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5 DevOps Horror Stories That Will Scare Your Pants Off

5 spooky tales of tech gone wrong

31Oct

As the month winds down to a close, tricks and treats are in the air. AI and Machine Learning have undoubtedly grown by leaps and bounds within the past few years, but with such advances come unexpected consequences. Technology and connected devices are present in our homes, our workplaces, our cars, and our hospitals. They’re everywhere. This makes QA professionals and DevOps teams’ job more challenging than ever. With this in mind, many teams make it their mission to build a robust and sustainable product without becoming a casualty of poor processes.

In the spirit of the upcoming holiday, I have put together five spooky tales of tech gone wrong. Read up on my best practices and tips so you don’t become the next horror story!

#1: Bankrupting a company due to a failed deployment

In 2014, a company called Knight Capital lost $440 million in 45 minutes and disrupted the stock market, all due to a failed deployment. Due to technical debt (lingering code over 8 years old that was not in use) and a botched delivery procedure, new automated trading code made it on to 7 of 8 SMARS servers. However, the eighth server still had the old, erroneous code. When a repurposed configuration value activated the eighth server, it began making automated trades at lightning speed. It caused a disruption in the prices of hundreds of stocks and moved millions of shares. In addition, emails about the erroneous trades were sent to Knight staff, but they weren’t marked as urgent system alerts, allowing the problem to fester.

What can we learn from this fiasco? Releasing software should be a repeatable, reliable process that is free from as much human error as possible.

Along with using robust continuous deployment processes, having adequate test coverage can help prevent catastrophes like this one. The benefits of unit testing usually far outweigh the initial time investment.

#2: Making a typo and bringing down thousands of sites

Amazon’s AWS service powers a huge number of the largest sites on the internet. As such, when something goes awry with AWS, it’s very obvious. On February 28th, while trying to edit a small number of servers due to a billing issue, an 'incorrectly entered command' pushed the changes to a much larger set of sites. That’s right: a typo.

In order to fix the error, Amazon needed to restart the affected services. However, they had not been restarted in 'many years' and took longer than expected to restart and perform necessary checks, prolonging the outage.

Instead of blaming the developer, Amazon took action to review their deployment processes and opened the postmortem to comments for anyone within the company. When disaster strikes, proactive communication and working to prevent future snafus is often the best remedy.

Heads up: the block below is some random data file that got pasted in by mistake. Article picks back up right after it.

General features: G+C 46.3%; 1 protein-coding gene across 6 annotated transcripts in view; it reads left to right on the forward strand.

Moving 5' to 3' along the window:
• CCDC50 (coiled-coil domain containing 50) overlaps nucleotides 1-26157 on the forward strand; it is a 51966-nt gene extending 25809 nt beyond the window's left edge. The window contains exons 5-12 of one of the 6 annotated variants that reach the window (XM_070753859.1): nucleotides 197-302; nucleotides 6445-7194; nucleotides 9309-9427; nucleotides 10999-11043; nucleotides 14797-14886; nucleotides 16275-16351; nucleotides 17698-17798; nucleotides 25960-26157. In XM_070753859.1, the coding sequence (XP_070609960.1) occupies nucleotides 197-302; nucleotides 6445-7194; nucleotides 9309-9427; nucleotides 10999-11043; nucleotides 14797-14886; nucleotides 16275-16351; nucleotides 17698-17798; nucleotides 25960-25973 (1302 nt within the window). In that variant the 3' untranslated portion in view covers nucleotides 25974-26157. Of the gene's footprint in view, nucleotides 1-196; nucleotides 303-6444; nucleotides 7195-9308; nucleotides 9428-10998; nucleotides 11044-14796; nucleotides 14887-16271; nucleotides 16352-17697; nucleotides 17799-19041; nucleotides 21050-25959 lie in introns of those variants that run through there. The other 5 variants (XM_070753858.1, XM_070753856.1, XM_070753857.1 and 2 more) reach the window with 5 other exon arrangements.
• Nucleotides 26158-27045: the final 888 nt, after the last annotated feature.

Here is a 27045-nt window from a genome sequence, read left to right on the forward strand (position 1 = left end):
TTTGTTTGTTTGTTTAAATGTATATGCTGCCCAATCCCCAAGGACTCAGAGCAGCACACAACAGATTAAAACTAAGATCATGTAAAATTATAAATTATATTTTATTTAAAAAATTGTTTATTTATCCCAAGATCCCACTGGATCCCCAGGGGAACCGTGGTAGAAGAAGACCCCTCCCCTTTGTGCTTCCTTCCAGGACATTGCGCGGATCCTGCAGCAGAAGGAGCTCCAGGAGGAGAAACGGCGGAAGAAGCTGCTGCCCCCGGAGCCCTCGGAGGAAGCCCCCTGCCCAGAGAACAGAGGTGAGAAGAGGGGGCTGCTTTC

#3: Not testing the backup/restore process until it’s too late

Earlier this year, Gitlab accidentally deleted production data while performing routine database maintenance. Just restore from a backup, right? Well, it turns out that their previous backup procedures had not executed correctly. And they hadn’t been testing them, simply trusting that the backup went off without a hitch. Needless to say, it was a huge wake up call for not only Gitlab but the tech community at large.

Backups only work if you routinely test your snapshots and restore processes before it’s too late. Create automated test pipelines for your backup and restore procedures, and run them every day, at least!

#4: Deleting a production database the first day on the job

A story that gained much media attention earlier this year was the tale of woe from a junior software engineer that accidentally deleted a production database on their first day. While this is a nightmare for any engineer, the incident raised other questions such as the robustness of the infrastructure and deployment processes at the company. If the developer was executing in a local test environment, why did they have access to the production data in the first place? What other security holes may exist?

#5: Pushing code with incomplete or nonexistent tests (especially when it breaks the build)

We’ve all been guilty of this at one time or another, but it doesn’t make life any easier for your friendly neighborhood QA team. We all know that writing tests improves code quality and maintainability, but it’s like eating vegetables or exercising regularly for a lot of people. Code with faulty tests or poor coverage makes it harder to find the errors and even harder to to fix them. They can cause the classic 'but it works on my machine' bug and break builds for the entire team. And no one wants that.

Testing doesn’t have to be a painful process if you use automated unit testing tools.

Conclusion

Everyone loves a good Halloween scare, but no developer wants to be caught off guard by brittle deployment processes, security holes, or failed backups. With testing services and tools, you will be one step closer to a less scary build process.

Sources

Eli Lopian is the founder and CEO of Typemock, the leading solution for unit testing and the first mocking framework for legacy code. He founded Typemock in 2005. With over 20 years of R&D experience at companies such as AMDOCS (NYSE:DOX) and Digital Equipment Corporation (DEC), he has established himself as a thought leader and expert in Clean Code, Unit Testing, Agile and Management.

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